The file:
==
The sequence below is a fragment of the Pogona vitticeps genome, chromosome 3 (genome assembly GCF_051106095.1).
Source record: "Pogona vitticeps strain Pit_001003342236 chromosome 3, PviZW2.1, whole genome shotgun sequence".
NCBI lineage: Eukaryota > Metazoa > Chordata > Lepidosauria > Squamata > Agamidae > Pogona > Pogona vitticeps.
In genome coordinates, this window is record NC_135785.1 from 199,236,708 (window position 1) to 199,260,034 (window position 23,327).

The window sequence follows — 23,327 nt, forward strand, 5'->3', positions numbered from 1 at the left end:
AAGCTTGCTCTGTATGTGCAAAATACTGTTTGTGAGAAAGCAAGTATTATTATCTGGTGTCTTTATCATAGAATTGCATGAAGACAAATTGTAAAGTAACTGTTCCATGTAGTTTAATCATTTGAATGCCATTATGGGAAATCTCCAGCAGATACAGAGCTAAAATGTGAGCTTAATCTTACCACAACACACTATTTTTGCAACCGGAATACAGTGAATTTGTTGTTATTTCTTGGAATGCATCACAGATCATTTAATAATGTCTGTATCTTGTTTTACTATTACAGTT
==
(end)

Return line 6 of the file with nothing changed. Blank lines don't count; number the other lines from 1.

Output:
AAGCTTGCTCTGTATGTGCAAAATACTGTTTGTGAGAAAGCAAGTATTATTATCTGGTGTCTTTATCATAGAATTGCATGAAGACAAATTGTAAAGTAACTGTTCCATGTAGTTTAATCATTTGAATGCCATTATGGGAAATCTCCAGCAGATACAGAGCTAAAATGTGAGCTTAATCTTACCACAACACACTATTTTTGCAACCGGAATACAGTGAATTTGTTGTTATTTCTTGGAATGCATCACAGATCATTTAATAATGTCTGTATCTTGTTTTACTATTACAGTT